A condominium association, cooperative association, or residential real estate management association may not adopt or enforce any policy, or enter into any agreement, that would restrict or prevent a member of the association from displaying the flag of the United States on residential property within the association with respect to which such member has a separate ownership interest or a right to exclusive possession or use.
Enforceable placement preferences must be clearly articulated in writing and made available to all residents of the community in question. A requirement that an antenna be located where reception or transmission would be impossible or substantially degraded is prohibited by the rule… A valid enforceable placement preference should not contain prohibited provisions such as prior approval or require professional installation… when an antenna is professionally installed, the installer often determines the location of the antenna at the time of installation based upon the type of antenna installed and the ability of the antenna to receive an acceptable quality signal.
The association shall record a notice of claim of lien for assessments under this section in the deed records of the county in which a lot is located before any suit to foreclose… The proceedings to foreclose liens created by this section shall conform as nearly as possible to the proceedings to foreclose liens created by ORS 87.010 (Construction liens)… This section does not prohibit an association from pursuing an action to recover sums for which subsection (1) of this section creates a lien or from taking a deed in lieu of foreclosure in satisfaction of the lien… An action to recover a money judgment for unpaid assessments may be maintained without foreclosing or waiving the lien for unpaid assessments…
…an HOA representative can enter an owner’s unit in emergency situations, or for health and safety reasons… Many HOAs also have the right to enter an owner’s unit to maintain common elements… An HOA might also have the right to enter an owner’s unit to inspect for a violation of the development’s rules or regulations. Normally this is allowed only if the HOA has good reason to believe a violation is occurring… State statutes commonly require that HOAs provide an owner with “reasonable” notice. What’s considered “reasonable” depends on the situation. For example, prior notice of between three days and a week might be reasonable for an HOA wishing to enter an owner’s unit to perform periodic common area maintenance… if immediate entrance is necessary for health or safety reasons (such as if there is a fire in the unit), minimal or no notice is probably acceptable.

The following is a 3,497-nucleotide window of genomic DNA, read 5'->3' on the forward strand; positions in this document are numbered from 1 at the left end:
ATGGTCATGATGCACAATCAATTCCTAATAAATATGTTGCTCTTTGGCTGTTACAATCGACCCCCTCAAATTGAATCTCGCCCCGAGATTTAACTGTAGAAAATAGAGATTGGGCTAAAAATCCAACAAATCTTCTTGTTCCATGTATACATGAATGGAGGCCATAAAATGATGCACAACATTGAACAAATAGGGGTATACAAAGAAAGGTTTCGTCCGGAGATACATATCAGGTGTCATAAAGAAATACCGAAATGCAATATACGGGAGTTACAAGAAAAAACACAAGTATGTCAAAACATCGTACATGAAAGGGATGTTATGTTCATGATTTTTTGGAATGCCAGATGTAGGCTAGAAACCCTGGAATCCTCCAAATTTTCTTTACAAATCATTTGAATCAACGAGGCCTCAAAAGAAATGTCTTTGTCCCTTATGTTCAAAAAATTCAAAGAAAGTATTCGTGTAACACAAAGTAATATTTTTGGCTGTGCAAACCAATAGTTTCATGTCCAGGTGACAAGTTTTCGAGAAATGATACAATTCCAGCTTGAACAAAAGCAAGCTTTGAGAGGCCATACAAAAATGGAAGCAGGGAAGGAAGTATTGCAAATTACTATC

A Homeowner’s Association is a private association that includes home owners in a specific residential subdivision. Membership in an HOA is mandatory and generally requires a membership fee for each homeowner. Members of the HOA develop rules and standards for the community appearance of properties and the neighborhood… If you want to find the HOA for a specific property:
Contact the county recorder’s office
Contact a title company (You may have to pay for a title search)
… membership in voluntary HOAs is optional… If you enter into a voluntary HOA, you can leave whenever you want by stopping your payments, although you’ll stop receiving the benefits of the HOA… When you buy a house in a community governed by a mandatory HOA, you automatically become a dues-owing HOA member. When you become a member, you stay a member for as long as you own the property or until the HOA is dissolved (which is very rare). At your home’s closing, you will have to sign documents agreeing to abide by the HOAs rules and pay any assessments, fees, or fines associated with the HOA or incurred by violating HOA rules…. Unless you can gain enough support in your community to let you leave the HOA voluntarily, you will have to hire an attorney to try to convince a judge that you should be allowed to leave.
(1)Unless a corporation’s articles of incorporation, bylaws or the board of directors or members, acting in accordance with subsection (3) of this section, require a greater vote or voting by class, dissolution is authorized if the dissolution is approved… (b)By the members of a mutual benefit corporation entitled to vote on dissolution, if any, by at least two-thirds of the votes cast or a majority of the voting power, whichever is less, or by a majority of the votes cast…
(3)After all or substantially all of the assets of a public benefit corporation have been transferred or conveyed following approval of dissolution, the board of directors shall deliver to the Attorney General a list showing the persons to whom the assets were transferred or conveyed. The list must indicate the addresses of each person who received assets and indicate what assets each received.
(1)At any time after dissolution is authorized, a corporation may dissolve by delivering to the Secretary of State for filing… (2)A corporation is dissolved upon the effective date of the corporation’s articles of dissolution.